It was hardly noticeable as it had happened so subtly, but the day transformed into something that might pass for a bit of a rip gribbler in these troubled times. By the end of the afternoon, the beach was as packed as it had been any of the bright days this year and the sea was dotted with the multiple colours of swim and wetsuits and various types of board. If the surf was poor yesterday, it was nigh on non-existent today. At one point, there were so many boards floating in the still water you could have walked a line from The Beach to the Lifeguards huts without getting your feet wet.
I had sent the Missus on a mercy errand to our cash and carry at Hayle for tins of beans and tomatoes, knowing of course that when she arrived back with them we would not sell another tin for a fortnight. We were very busy when she got back, and I hardly noticed her unloading the truck. She had also bought groceries for ourselves in two big sacks that I later had to heft upstairs. Almost immediately, she left for The Farm where she loaded up the provisions for the gift aisle that had been previously ignored in our topping up. She returned much later with those and again we were so busy she unloaded by herself.
Throughout the day, deliveries had accumulated in the store room and by the end of the day it was stacked with drinks and cases of tinned provisions. I managed to clear the toys to their appropriate shelves, but the rest will have to wait until the morning – an early one by the look of it.
It had taken a while after closing to do the orders for the next day, so tea was late and so was taking ABH around the block again. Our ugly duckling of a morning had turned out eventually to be a beautiful duck-billed platypus – well, why not, they are highly underrated. It was also seriously busy. As we walked past the Round House, there were cars queuing to get into the Harbour car park and once in there, we were faced with the Cape Cornwall gig being man-handled around the parked cars and blocking all the traffic.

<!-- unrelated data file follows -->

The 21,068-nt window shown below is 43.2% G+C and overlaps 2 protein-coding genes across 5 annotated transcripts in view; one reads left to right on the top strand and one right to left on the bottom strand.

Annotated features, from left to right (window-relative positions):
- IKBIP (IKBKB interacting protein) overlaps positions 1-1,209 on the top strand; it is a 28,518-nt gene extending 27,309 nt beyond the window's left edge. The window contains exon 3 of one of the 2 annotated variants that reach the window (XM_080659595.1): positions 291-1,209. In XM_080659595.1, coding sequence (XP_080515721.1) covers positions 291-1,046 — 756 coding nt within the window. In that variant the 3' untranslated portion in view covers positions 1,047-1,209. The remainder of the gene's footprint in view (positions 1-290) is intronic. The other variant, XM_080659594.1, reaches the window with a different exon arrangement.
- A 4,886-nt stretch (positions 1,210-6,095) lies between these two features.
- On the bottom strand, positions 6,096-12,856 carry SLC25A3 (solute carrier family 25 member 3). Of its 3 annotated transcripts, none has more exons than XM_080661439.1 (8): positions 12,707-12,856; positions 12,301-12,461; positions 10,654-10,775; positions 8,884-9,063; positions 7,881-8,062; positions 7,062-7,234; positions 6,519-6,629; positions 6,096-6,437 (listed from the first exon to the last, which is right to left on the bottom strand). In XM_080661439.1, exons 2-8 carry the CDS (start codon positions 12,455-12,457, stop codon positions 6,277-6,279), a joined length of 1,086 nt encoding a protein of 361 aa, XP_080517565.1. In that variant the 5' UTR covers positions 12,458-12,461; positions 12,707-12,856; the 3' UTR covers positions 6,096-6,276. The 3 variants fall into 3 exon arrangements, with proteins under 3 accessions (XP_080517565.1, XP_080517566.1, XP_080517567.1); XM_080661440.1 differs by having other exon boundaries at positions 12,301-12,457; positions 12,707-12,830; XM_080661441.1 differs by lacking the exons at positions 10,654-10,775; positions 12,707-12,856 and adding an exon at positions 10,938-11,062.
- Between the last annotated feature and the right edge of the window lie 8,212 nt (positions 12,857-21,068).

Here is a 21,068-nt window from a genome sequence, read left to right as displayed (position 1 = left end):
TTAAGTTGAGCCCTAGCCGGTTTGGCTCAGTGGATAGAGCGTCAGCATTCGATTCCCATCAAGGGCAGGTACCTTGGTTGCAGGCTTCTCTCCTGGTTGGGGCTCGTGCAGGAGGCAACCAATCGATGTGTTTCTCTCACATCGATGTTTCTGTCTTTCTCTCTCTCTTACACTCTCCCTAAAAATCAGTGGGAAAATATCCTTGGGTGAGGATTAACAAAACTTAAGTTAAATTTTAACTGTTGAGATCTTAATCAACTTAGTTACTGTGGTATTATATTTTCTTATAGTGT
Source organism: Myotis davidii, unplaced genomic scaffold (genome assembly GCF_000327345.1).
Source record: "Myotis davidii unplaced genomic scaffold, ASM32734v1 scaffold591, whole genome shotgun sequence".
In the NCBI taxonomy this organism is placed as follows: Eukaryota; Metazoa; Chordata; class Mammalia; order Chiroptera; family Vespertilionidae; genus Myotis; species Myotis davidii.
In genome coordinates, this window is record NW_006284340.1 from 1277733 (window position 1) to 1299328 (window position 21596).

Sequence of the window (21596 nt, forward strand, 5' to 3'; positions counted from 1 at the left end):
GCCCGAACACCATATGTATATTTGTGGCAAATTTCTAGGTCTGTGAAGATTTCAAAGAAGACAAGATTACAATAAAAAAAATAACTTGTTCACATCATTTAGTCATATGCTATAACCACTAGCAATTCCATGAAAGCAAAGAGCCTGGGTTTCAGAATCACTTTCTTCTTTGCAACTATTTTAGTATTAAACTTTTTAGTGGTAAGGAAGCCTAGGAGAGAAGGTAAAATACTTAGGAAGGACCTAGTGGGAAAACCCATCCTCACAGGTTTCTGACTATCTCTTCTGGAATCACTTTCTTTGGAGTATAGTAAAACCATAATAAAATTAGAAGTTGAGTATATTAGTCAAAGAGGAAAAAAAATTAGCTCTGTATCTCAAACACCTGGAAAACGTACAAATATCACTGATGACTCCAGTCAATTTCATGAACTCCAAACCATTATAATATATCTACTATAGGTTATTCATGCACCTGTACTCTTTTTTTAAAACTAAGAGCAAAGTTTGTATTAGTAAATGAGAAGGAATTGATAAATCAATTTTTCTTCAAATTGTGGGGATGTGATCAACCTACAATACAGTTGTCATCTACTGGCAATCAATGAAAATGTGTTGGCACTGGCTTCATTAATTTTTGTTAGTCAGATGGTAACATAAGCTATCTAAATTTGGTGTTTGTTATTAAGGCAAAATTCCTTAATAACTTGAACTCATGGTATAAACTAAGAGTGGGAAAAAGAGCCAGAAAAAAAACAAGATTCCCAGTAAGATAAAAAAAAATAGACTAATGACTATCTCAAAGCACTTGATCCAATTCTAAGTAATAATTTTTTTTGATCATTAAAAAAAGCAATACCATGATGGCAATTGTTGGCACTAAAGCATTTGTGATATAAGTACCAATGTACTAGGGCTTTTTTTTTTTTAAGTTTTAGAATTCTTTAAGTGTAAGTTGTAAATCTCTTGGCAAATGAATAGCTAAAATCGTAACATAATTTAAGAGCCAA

We had avoided the beach on the way out because the second gig was still down there, and it was likely to be busy. However, on the way back there was only one family down there who looked like they were packing up and an otherwise empty beach. We had a wander down and discovered that I knew the family as regular visitors, who fussed the little girl for a bit. She did have a bit of a run around, so the detour was still worthwhile.
At some point during the day, the winds turned easterly, which suggested a bit of high pressure had allowed us a bit of a day before the next low comes charging in. From the heavy mist in the morning, the air was still full of moisture and in the evening the air was still quite heavy. It was one of the prettiest evenings, though, and I am sure the sunset was magnificent, which is why it was so busy with arriving vehicles. I do hope they enjoyed it.